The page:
Alisoun Morton, Edinburgh

Alisoun Morton is the only daughter of Professor Alan Geoffrey Morton,     Desmond Greaves’s oldest friend, author of The History of Botany and other works. Alisoun became a Celtic scholar in her own right and has published verse in Scottish dialect.  These memories were written down in 2021.

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Desmond Greaves was my father’s oldest friend and was godfather to my elder brother John. He met my father in the early 1930s in the Liverpool Field Society, later the Liverpool Botanical Society, and both went on to study botany at Liverpool University under Professor Maclean Thompson, whom they both disliked. They toured Ireland by bicycle on one holiday. They also visited Wales together, and shared political interests all their lives. They joined the Communist Party at about the same time, my father Alan in Cambridge, Desmond when a student at Liverpool University. 

He and Alan published a joint collection of poetry, By the Clock ’Tis Day, in 1946. Both wrote poetry throughout their lives and sent items to one another for comment. Some poems sent by Desmond for Alan’s opinion were lost, possibly in a house move that we made to Scotland in the 1970s, and I don’t know if Desmond kept copies. Alan had not liked these poems as much as Desmond’s earlier writing, I seem to remember.

Desmond visited our household in St Albans, Hertfordshire, a couple of times a year, where my mother Freda would lay on dinner. On one occasion  my grandmother, Annie Elizabeth, was visiting and was a bit shocked that Alan and Desmond sat talking at the dinner table when she wanted to clear things away. My two brothers and myself always heard a lot about him and we also read the Irish Democrat regularly, so we grew up knowing  that the Six Counties should be part of the Irish Republic. He and Alan used to meet up regularly for dinner in London.  There was one occasion when Desmond and Alan had a mild argument over the tensile strength of water: Desmond didn’t believe in it, being a little the worse for drink, although Alan pointed out that the British Navy use it in their calculations.

When I was studying Celtic at Edinburgh University with Kenneth H. Jackson, I was plunged into Modern Irish (reading An Seabhac) in my first year without any previous knowledge of any Q-Celtic language. My father must have told Desmond of my difficulties and  he asked me to visit the Connolly Association bookshop at 244 Gray’s Inn Rd, London, where he gave me copies of Buntús Cainte and a biography of Wolfe Tone, The Life of Wolfe Tone , translated into Irish by Pádraig O Siochfhradha.  

I had found the spoken Celtic languages too lightly touched on in Edinburgh and was less than satisfied with the course I took, so he invited me to one of the Irish Democrat conferences in London, where he encouraged me to go as a postgraduate student to Trinity College, Dublin. He gave me contacts in Dublin  for Cathal & Helga MacLiam, Anthony Coughlan and Terence McCaughey. Thanks to Desmond, I had a much better time at TCD, sitting in on courses through the medium of Irish and meeting many of the best Celtic scholars of the day.

The first person I met in Dublin through Desmond was Helga MacLiam and she, Cathal and their family became lifelong friends, alongside Tony and many others in Dublin and elsewhere in Ireland.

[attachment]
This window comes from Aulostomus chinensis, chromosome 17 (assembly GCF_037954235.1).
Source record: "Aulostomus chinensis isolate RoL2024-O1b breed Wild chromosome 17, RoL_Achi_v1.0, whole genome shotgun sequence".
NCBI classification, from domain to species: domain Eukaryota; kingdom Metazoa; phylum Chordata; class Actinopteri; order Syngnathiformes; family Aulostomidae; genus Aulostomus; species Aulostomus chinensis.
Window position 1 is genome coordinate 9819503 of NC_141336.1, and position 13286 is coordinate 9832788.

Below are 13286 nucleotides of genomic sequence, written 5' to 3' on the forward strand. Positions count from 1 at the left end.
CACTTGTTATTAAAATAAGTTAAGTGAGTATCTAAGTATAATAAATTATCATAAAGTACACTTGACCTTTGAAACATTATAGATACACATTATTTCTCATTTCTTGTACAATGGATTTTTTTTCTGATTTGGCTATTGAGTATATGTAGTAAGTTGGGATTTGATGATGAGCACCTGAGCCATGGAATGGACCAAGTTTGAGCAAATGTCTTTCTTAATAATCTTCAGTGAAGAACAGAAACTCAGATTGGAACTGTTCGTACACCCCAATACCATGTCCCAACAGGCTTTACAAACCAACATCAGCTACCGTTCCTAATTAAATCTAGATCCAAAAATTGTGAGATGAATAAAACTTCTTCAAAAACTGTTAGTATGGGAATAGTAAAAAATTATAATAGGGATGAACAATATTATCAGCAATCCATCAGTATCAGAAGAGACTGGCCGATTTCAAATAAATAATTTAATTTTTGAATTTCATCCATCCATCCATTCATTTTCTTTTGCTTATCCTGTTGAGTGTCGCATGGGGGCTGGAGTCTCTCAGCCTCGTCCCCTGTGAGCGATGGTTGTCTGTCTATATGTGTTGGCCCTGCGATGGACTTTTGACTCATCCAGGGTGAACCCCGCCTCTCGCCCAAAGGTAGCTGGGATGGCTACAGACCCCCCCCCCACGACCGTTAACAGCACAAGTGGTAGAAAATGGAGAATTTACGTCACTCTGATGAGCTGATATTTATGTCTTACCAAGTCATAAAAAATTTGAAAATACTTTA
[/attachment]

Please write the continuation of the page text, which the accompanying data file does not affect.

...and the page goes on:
Desmond was very musical and had grown up playing the piano, which he practised throughout his life. He had perfect pitch and on one occasion took me to a Dublin Grand Opera to see Eugene Onegin. His comments at the end were “Huh. Nothing but a boys’ quarrel. The predominant key is Eb* major.” After his death I was given all the music in his house: musical scores of symphonies and little-known oratorios, and song books belonging to his parents. His father Charlie conducted a Methodist choir in Birkenhead and his mother Amy  had a degree in music and sang in the choir.

His hopes for my career remained unfulfilled, as illness and unemployment in the 1980s forced me to change direction, but I cherish the memory of his telling me that the day would come when I would stand up at a conference and say, “Professor Jackson thinks such and such comes from shit, but I find that it comes from shite.” 

He visited us in Edinburgh from time to time and on one occasion asked me to play the clarinet part from the third movement of Mozart’s Clarinet Quintet to him. Again he commented on the key, which I pointed out was not as the original because I was playing it on a Bb rather than an A clarinet. One time he described how he was called the ‘Ready Reckoner’ at school because he could add/subtract/divide/multiply any numbers instantly, describing how he saw them mentally as a large spreadsheet of numbers.

He was very fond of my mother and gave the eulogy at her funeral in 1987. He did get the worse for drink on this occasion, because he was very upset by her sudden death; but when he was speaking at conferences and meetings in his later years, he stayed off alcohol beforehand because he said that even a small amount can affect one’s behaviour!

I remember him as a very kind man, if a little intolerant of the female sex. There was one occasion when he explained that he would rather have a man in a political position because ‘women are silly’, but it didn’t stop him valuing his female colleagues. He worked selflessly all his life for the causes he believed in and described authors as ‘benefactors to society’ since they usually got little reward for their writing.

*I am not sure if I heard him properly. It’s not the key I would have suggested.

(Alisoun Morton, Edinburgh, April 2021)